Thursday, October 14, 2010

Boondoggle in the Motor City: Detroit's Train to Nowhere from

Today we take another trip to Detroit where examines a proposal to construct a light rail line from downtown Detroit to the edge of the suburbs along Woodward Avenue. Constuction is set to begin next with a price tag of $500 million.

This is how Reason describes Detroit:
Detroit has become a place Hollywood directors come for great wreckage shots. One quarter of the city's 140 square miles are deserted. Detroit public school students boast the nation’s worst reading scores, the products of a corruption-ridden school system that recently flirted with bankruptcy. Detroit bested Baltimore in 2009 to take the dreaded “murder capital” title. It may also be the worst place in the country to have a heart attack: prepare to wait half an hour for an ambulance.

In a town lacking essential services, what do local leaders and federal politicians have in mind for helping the city? What's needed to hoist Detroit back to its 1950 heyday, when it was America's fourth largest city, with more than double its current population?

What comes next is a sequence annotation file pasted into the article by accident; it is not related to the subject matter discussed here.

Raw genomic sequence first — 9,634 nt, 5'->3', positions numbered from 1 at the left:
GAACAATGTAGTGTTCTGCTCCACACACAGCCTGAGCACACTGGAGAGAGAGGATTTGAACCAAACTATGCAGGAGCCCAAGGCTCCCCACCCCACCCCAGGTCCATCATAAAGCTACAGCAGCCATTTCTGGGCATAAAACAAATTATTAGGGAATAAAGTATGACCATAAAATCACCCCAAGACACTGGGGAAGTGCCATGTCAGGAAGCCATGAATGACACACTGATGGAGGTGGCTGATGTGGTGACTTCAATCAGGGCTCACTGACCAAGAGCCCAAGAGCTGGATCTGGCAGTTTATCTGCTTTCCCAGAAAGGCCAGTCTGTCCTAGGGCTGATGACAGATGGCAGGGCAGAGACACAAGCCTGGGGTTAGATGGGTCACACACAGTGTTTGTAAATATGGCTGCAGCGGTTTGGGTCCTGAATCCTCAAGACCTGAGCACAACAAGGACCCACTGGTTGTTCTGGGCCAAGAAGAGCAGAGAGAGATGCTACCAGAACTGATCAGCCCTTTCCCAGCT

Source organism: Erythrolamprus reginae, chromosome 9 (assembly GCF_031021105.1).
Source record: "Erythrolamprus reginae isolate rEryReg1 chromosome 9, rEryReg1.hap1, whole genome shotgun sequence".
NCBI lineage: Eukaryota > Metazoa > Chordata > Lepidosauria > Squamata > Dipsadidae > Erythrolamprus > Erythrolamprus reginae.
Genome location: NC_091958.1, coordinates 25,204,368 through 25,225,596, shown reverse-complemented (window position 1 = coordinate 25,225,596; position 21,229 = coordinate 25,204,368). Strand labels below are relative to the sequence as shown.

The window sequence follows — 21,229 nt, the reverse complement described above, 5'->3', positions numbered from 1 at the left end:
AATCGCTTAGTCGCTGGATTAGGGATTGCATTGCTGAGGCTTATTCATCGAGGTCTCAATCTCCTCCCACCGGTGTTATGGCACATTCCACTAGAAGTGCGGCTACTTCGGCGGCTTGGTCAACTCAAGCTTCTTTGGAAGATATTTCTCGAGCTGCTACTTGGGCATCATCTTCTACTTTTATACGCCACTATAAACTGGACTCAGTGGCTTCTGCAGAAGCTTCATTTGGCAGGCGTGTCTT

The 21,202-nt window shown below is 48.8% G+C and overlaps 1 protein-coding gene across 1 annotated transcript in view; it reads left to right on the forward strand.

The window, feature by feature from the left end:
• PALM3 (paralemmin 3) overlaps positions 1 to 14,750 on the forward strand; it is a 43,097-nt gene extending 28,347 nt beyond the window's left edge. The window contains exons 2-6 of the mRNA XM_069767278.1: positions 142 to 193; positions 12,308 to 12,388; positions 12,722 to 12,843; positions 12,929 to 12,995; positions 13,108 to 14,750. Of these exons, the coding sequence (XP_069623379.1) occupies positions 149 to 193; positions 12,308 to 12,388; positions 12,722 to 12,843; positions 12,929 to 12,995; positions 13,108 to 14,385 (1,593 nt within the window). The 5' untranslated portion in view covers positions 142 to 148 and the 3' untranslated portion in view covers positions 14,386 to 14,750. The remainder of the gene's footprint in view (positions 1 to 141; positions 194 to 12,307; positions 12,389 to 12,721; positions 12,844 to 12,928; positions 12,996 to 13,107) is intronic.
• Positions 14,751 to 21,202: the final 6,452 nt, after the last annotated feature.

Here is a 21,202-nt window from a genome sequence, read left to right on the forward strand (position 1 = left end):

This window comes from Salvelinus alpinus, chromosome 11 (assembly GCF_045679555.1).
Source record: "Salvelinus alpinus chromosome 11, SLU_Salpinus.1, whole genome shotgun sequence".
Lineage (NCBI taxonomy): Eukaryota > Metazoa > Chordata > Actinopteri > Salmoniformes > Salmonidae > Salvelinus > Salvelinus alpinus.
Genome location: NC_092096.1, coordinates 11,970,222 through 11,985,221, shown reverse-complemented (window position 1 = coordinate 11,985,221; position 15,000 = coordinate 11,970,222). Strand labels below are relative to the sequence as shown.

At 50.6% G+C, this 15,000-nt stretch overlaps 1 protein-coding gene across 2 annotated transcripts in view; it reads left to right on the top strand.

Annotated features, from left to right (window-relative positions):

Why, light rail, of course!
Since Detroit is no longer Americas 4th largest city and it's population is closer to a little over 900,000 (actually according to Wikipedia 910,920 was its 2009 population), the antagonists to this project sees this as another rail line to nowhere. Nowhere along the length of its 9.3 mile route! WOW!

They mention another rail line that is operating in Detroit, the People Mover, that operates at only 2.5% capacity.

I must say I'm a proponent of expaning transit systems. I even want to get started on getting that extension of the CTA Red Line from 95th to 130th street that you may have seen me writing about at The Sixth Ward. Then again Sam Staley (transportation expert for the Reason Foundation) makes a good point in saying when it was time to build the NYC Subway, the subway didn't build Manhattan but instead Manhattan built the subway.

Via Newsalert!

BTW, I would like to know from where they got those vintage documentary scenes of Detroit. Also the Reason Foundation runs Reason magazine and website as well.

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